Murata Power Solutions: Partial discharge characteristics of different transformer insulation systems in DC-DC converters

By Murata Power Solutions
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Even the lowest power isolated DC-DC converters may need to have the highest insulation ratings to protect against electric shock. Measurement of ‘partial discharge’ characteristics of the insulation provides a means to assess long term reliability of the barrier, especially under the condition of repeated stress. This article presents some findings and comments about the relative merits of the different barrier construction methods for best partial discharge performance. Read More


Some applications of DC-DC converters require them to provide ‘galvanic isolation’ – a barrier between the primary and secondary circuits. Isolation may be used simply to prevent a ground loop by breaking the primary and secondary return connections which may actually join elsewhere. The other extreme is where the barrier forms part of a safety isolation system to prevent electric shock. In any case the DC-DC barrier needs to be specified correctly to prevent malfunction or injury.

There are many international standards agencies such as UL and IEC that prescribe the construction of the converter barrier for different market applications and levels of isolation. The common situation is normally assumed of a relatively low ‘normal’ or ‘working’ voltage with occasional higher voltage transients depending on an assumed ‘over-voltage category’ of the end system. To ensure the integrity of the barrier, a one-off ‘hi-pot’ test is performed by the component manufacturer at a high voltage, typically 3 kV ac for IT systems or 4 kV ac for patient-connected medical systems. During this test, ‘breakdown’ must not occur but ‘partial discharge’ may be occurring un-noticed.

So what is partial discharge (PD) and what does it mean when it occurs? Any insulation consisting of material in one or more layers has air gaps of some size either as micro voids in the material or between layers. PD occurs when the voids locally break down under high voltage field stress effectively shortening the total insulation thickness but not causing breakdown across the total thickness. It is accepted that the effect is not damaging for low repetition rates. In systems prone to repeated high voltage transients however, carbonisation can occur. Voids then cumulatively become short circuits leading to higher electric field stress across the remaining insulation which eventually fails completely. In the power grid this is a real concern and much work is done to measure, characterise and minimise PD.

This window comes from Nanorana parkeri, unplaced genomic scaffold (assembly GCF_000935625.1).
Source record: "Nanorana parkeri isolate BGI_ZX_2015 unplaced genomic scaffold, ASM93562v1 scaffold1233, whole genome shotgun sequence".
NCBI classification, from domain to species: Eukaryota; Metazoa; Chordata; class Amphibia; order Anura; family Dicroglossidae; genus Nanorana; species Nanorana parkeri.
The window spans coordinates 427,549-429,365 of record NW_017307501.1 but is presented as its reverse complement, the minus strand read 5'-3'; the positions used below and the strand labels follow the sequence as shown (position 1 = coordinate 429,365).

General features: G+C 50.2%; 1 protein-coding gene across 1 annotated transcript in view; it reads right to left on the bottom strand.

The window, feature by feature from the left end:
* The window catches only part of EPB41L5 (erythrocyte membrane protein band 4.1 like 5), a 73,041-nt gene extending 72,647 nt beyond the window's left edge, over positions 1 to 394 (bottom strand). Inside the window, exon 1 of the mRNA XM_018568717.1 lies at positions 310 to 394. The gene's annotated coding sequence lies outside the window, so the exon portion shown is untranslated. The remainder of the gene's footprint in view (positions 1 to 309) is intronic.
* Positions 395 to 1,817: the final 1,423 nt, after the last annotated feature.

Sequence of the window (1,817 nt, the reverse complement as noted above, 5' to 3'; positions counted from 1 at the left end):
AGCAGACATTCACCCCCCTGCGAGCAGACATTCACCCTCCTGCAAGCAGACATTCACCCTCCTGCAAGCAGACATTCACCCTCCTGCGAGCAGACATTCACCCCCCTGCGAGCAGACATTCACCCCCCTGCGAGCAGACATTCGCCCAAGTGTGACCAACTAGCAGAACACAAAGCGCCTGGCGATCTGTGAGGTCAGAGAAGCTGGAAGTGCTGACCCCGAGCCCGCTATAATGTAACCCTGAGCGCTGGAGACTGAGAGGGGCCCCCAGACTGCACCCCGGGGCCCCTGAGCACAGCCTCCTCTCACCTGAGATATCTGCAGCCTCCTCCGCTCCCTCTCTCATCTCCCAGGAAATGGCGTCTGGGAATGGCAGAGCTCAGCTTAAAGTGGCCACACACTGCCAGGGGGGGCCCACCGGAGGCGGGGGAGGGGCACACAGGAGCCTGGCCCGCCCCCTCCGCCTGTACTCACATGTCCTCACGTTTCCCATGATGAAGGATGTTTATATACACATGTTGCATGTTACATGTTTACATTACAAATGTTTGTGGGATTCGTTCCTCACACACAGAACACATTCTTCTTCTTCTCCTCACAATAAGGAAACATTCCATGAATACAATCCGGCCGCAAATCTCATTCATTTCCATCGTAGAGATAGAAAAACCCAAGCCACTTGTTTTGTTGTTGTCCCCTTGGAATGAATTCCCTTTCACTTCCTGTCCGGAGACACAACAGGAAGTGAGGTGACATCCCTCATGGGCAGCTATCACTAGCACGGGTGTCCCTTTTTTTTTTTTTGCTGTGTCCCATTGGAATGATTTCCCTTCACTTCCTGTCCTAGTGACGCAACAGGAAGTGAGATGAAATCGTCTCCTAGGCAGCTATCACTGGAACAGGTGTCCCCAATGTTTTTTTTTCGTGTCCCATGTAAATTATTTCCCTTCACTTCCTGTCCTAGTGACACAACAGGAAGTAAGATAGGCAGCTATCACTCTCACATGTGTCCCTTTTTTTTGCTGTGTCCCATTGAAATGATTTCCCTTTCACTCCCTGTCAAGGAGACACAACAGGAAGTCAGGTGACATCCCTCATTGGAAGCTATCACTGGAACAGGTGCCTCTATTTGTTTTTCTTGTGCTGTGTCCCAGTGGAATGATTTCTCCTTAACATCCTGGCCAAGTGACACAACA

In a typical application and in the relatively benign environment around a low power DC-DC converter, you could expect that high voltage transients would be rare. However, there is an application where a continuous, high voltage, high frequency stress is present. This is in the so called ‘high side’ drive circuit where a device such as an IGBT is in a bridge configuration where its gate drive and associated DC-DC power supply is not referenced to ground but to the IGBT emitter. In applications such as motor drives, inverters, welders etc. this reference point can be a voltage switched at tens of kHz to thousands of volts with very fast edges (dV/dt).  Under these conditions, the DC-DC converter sees the stress across its barrier and PD is a real possibility leading to eventual failure.

All is not bad news however. Low values of measured PD at high stress voltages using specialised test equipment can be a used as an indicator of the long reliability of the insulation. This test is non-destructive whereas the alternative of a ‘hi-pot’ test looks only for gross failure and is not very useful as a reliability indicator.